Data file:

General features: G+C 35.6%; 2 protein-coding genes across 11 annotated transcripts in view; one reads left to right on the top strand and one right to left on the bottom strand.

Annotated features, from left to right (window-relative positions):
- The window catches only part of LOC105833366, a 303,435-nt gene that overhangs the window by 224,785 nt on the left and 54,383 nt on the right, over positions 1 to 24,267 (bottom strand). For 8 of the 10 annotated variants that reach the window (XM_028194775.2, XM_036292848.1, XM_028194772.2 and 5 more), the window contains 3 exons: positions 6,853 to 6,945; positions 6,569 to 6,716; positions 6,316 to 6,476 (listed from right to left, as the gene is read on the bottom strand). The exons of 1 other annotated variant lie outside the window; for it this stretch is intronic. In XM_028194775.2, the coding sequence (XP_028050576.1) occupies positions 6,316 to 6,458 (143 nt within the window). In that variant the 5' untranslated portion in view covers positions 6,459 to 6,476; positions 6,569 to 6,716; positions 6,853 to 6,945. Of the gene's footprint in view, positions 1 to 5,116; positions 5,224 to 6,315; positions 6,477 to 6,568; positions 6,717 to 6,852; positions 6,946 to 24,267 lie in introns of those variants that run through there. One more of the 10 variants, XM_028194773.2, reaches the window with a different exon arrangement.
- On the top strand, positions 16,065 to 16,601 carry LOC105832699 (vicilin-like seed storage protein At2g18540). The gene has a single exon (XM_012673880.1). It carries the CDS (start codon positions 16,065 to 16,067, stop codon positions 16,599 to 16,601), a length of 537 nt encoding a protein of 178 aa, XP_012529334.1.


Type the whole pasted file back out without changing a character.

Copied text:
General features: G+C 35.6%; 2 protein-coding genes across 11 annotated transcripts in view; one reads left to right on the top strand and one right to left on the bottom strand.

Annotated features, from left to right (window-relative positions):
- The window catches only part of LOC105833366, a 303,435-nt gene that overhangs the window by 224,785 nt on the left and 54,383 nt on the right, over positions 1 to 24,267 (bottom strand). For 8 of the 10 annotated variants that reach the window (XM_028194775.2, XM_036292848.1, XM_028194772.2 and 5 more), the window contains 3 exons: positions 6,853 to 6,945; positions 6,569 to 6,716; positions 6,316 to 6,476 (listed from right to left, as the gene is read on the bottom strand). The exons of 1 other annotated variant lie outside the window; for it this stretch is intronic. In XM_028194775.2, the coding sequence (XP_028050576.1) occupies positions 6,316 to 6,458 (143 nt within the window). In that variant the 5' untranslated portion in view covers positions 6,459 to 6,476; positions 6,569 to 6,716; positions 6,853 to 6,945. Of the gene's footprint in view, positions 1 to 5,116; positions 5,224 to 6,315; positions 6,477 to 6,568; positions 6,717 to 6,852; positions 6,946 to 24,267 lie in introns of those variants that run through there. One more of the 10 variants, XM_028194773.2, reaches the window with a different exon arrangement.
- On the top strand, positions 16,065 to 16,601 carry LOC105832699 (vicilin-like seed storage protein At2g18540). The gene has a single exon (XM_012673880.1). It carries the CDS (start codon positions 16,065 to 16,067, stop codon positions 16,599 to 16,601), a length of 537 nt encoding a protein of 178 aa, XP_012529334.1.